Pioneer Rocketplane

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Pioneer Rocketplane
Private
Industry Aerospace and defense
Founded 1996
Headquarters Solvang, California, United States
Key people
Mitchell Burnside Clapp, Founder, Craig Dickman CEO/President
Products Suborbital spacecraft
Space systems
Number of employees
0 (1/1/05)

Pioneer Rocketplane was an aerospace design and development company intent on developing affordable manned space flight. The company is most famous for advocating a horizontal takeoff, turbo-jet and rocket propelled, aerial-refueled, rocket plane concept called the Pathfinder. The company still exists, but is no longer operating. Pioneer's intellectual property is now owned by Rocketplane Limited, Inc., but Rocketplane Limited does not employ any of the principals of Pioneer Rocketplane.[not verified in body]

History[edit]

The "Black Horse" study[edit]

The "Black Horse" study began with a bar napkin at the White Sands Missile Range Officers’ Club on May 12, 1993. The original concept was developed by then Air Force Captain Mitchell Burnside Clapp, who envisioned an aerial refueled, rocket-powered single-stage to orbit (SSTO) vehicle using jet fuel and hydrogen peroxide. This concept seemed a natural match for the Air Force’s TransAtmospheric Vehicle (TAV) mission and studies began at the USAF Phillips Laboratory. Aerospace engineering legend Burt Rutan and noted aircraft designer Dan Raymer contributed input to the development of the design.[citation needed]

During the winter of 1993-94, the U.S. Air Force's Phillips Laboratory conducted a six-week study with WJ Schafer Associates and Conceptual Research Corporation which developed the Aerial Propellant Transfer (APT) concept further. This concept used existing components, existing tankers, landing gear, and conventional technology as much as possible.[citation needed]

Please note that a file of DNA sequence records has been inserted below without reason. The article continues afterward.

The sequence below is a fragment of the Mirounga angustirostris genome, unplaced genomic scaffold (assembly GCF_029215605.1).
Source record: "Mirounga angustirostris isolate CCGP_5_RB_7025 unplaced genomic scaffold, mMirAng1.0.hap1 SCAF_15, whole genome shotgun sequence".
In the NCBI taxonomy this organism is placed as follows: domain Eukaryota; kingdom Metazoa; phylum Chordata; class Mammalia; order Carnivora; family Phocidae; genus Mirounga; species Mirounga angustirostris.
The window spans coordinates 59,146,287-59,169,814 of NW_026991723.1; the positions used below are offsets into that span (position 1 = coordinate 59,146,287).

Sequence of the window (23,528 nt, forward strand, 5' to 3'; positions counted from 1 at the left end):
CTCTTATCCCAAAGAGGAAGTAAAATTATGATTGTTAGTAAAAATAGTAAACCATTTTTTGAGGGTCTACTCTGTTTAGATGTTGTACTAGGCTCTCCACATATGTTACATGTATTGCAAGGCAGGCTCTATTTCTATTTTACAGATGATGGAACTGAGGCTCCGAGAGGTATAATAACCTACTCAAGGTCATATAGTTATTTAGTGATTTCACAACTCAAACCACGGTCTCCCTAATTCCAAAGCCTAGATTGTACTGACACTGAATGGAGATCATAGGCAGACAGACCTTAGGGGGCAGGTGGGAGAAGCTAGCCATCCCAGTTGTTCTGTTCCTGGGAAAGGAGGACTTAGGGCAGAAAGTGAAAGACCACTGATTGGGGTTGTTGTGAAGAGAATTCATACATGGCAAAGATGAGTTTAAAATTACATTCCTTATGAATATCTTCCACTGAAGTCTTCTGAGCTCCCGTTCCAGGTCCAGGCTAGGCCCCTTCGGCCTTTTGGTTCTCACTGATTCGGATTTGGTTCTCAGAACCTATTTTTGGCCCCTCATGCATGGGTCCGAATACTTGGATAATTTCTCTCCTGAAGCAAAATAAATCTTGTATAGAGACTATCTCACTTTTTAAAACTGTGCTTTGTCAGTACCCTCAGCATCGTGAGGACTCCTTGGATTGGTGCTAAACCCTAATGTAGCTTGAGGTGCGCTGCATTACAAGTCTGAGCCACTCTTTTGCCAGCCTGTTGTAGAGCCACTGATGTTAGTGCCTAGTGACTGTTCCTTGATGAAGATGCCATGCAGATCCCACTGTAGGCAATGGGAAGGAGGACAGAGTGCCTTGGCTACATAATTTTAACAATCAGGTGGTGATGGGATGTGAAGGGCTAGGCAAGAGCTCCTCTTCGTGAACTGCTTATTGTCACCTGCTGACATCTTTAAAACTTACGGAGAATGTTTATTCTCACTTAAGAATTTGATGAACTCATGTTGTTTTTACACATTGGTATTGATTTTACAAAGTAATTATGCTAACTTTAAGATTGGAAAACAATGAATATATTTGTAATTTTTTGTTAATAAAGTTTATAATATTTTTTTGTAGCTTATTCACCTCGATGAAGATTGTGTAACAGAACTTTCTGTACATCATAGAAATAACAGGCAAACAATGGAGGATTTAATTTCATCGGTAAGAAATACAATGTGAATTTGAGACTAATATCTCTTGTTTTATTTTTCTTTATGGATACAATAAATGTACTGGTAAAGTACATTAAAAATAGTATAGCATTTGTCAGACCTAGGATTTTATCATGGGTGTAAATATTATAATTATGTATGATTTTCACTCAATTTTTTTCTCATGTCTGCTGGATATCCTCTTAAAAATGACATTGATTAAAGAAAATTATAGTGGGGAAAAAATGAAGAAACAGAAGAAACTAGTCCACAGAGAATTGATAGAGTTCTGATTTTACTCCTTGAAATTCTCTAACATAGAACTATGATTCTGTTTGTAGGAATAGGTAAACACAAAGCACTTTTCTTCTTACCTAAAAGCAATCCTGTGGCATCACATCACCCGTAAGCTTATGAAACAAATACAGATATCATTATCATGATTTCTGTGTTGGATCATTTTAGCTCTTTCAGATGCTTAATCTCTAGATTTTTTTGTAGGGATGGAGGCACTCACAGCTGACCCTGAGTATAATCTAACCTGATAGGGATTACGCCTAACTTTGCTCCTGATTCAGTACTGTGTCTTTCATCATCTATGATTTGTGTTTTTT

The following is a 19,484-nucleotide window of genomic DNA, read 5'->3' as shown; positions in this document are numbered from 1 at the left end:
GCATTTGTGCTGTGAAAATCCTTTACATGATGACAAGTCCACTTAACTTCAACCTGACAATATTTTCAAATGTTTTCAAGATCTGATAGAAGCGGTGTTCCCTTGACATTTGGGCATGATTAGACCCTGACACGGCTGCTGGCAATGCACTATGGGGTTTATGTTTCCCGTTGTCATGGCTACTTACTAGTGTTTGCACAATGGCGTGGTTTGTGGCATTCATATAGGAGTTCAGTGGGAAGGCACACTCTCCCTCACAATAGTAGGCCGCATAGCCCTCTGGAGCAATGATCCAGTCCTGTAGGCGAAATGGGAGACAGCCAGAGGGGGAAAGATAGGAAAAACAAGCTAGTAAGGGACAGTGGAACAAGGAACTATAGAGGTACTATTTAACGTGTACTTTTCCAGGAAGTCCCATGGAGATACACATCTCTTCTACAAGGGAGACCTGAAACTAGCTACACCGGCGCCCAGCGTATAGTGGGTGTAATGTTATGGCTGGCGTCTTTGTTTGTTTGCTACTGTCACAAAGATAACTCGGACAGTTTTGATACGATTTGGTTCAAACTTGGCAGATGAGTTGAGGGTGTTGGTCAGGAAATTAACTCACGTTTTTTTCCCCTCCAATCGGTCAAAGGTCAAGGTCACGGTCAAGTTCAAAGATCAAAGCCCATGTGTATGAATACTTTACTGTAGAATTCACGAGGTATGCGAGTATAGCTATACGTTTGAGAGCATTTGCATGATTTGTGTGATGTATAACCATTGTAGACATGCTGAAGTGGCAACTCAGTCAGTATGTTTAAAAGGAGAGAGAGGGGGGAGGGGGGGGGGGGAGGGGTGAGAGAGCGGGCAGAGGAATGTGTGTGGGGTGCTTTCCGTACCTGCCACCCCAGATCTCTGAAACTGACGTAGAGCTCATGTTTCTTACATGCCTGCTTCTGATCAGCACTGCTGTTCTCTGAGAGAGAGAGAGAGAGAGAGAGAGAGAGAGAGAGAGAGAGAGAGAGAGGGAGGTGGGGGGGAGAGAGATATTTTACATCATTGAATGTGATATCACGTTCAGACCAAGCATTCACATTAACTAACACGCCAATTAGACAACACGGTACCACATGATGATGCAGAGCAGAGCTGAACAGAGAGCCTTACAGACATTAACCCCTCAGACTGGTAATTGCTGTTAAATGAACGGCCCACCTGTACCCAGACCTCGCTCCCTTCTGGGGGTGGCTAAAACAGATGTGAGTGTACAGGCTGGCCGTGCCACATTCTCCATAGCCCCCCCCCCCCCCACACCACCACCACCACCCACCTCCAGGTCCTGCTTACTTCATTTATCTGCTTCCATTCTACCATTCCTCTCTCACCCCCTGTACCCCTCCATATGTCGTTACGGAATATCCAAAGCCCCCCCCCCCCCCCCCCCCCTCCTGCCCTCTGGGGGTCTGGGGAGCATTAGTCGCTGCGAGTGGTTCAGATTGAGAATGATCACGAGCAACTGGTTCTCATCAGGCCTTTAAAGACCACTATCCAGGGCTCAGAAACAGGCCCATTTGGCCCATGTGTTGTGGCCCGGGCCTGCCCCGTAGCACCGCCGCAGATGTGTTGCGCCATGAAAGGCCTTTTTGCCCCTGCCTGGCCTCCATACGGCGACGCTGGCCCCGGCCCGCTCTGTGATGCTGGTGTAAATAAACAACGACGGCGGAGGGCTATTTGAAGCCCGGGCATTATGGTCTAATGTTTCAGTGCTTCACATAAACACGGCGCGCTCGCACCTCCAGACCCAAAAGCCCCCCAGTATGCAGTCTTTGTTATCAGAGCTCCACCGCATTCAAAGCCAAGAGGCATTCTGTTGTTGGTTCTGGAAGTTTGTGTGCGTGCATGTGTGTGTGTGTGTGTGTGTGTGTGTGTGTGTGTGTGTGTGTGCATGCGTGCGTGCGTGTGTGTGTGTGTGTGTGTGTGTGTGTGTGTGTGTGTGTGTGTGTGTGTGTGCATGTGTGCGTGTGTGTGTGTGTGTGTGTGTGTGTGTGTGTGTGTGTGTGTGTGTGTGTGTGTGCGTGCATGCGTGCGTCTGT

The "Black Colt" study[edit]

Another study of a somewhat different APT concept was done at Martin Marietta during January through May 1994, this one of a near-term suborbital X-Plane that could serve as a demonstration vehicle for the APT concept. The study was led by engineer Robert Zubrin, who wrote about his experiences in his book Entering Space. Because the vehicle was about half the size of Black Horse, it was called "Black Colt."[1]

This concept used an existing NK-31 RP/O2 rocket engine with two Garrett F-125 turbofans used for takeoff, loiter during aerial propellant transfer, and landing propulsion. Also, rather than push for the very high performance required to achieve true SSTO operation, the Black Colt was a suborbital vehicle, with the 1000-lb payload then being delivered to orbit by means of a Star 48V upper stage.[citation needed]

The private sector[edit]

Mitchell Burnside Clapp left the Air Force in 1996. Teaming up with Robert Zubrin and promoter Charles Lauer, he founded Pioneer Rocketplane. To help the new company get started, it allied with Dr. Zubrin’s research company, Pioneer Astronautics, in Lakewood, Colorado. General Tony McPeak, now retired from the Air Force, joined the company as Chairman of the Board. During this time Pioneer Rocketplane refined the concept for the Pathfinder rocketplane. It had to require no new engine developments, which would postpone the first flight by years. It had to be built by subcontractors to avoid the time and expense of building an in-house manufacturing capability. Most importantly, it must be able to support the requirements for the new low earth orbit communications satellites. This led to the switch from hydrogen peroxide to liquid oxygen as the preferred oxidizer, and drove an increase in overall size.

Version 2.0 of the Pathfinder concept was delivered in 1997 by Conceptual Research Corporation.[citation needed]

Rocketplane Limited[edit]

In 2001, Rocketplane Limited, Inc. was formed. Pioneer Rocketplane is a part owner of Rocketplane Limited, but ceased operations as an independent company. Rocketplane Limited purchased the intellectual property of Pioneer and put in place an all new management and engineering team to push the development of the Rocketplane XP. In 2006, it acquired Kistler Aerospace.

References[edit]

  1. ^ Zubrin, Robert (1999). Entering Space: Creating a Spacefaring Civilization. New York, NY: Jeremy P. Tarcher/Putnam. pp. 46–47. ISBN 1-58542-036-0.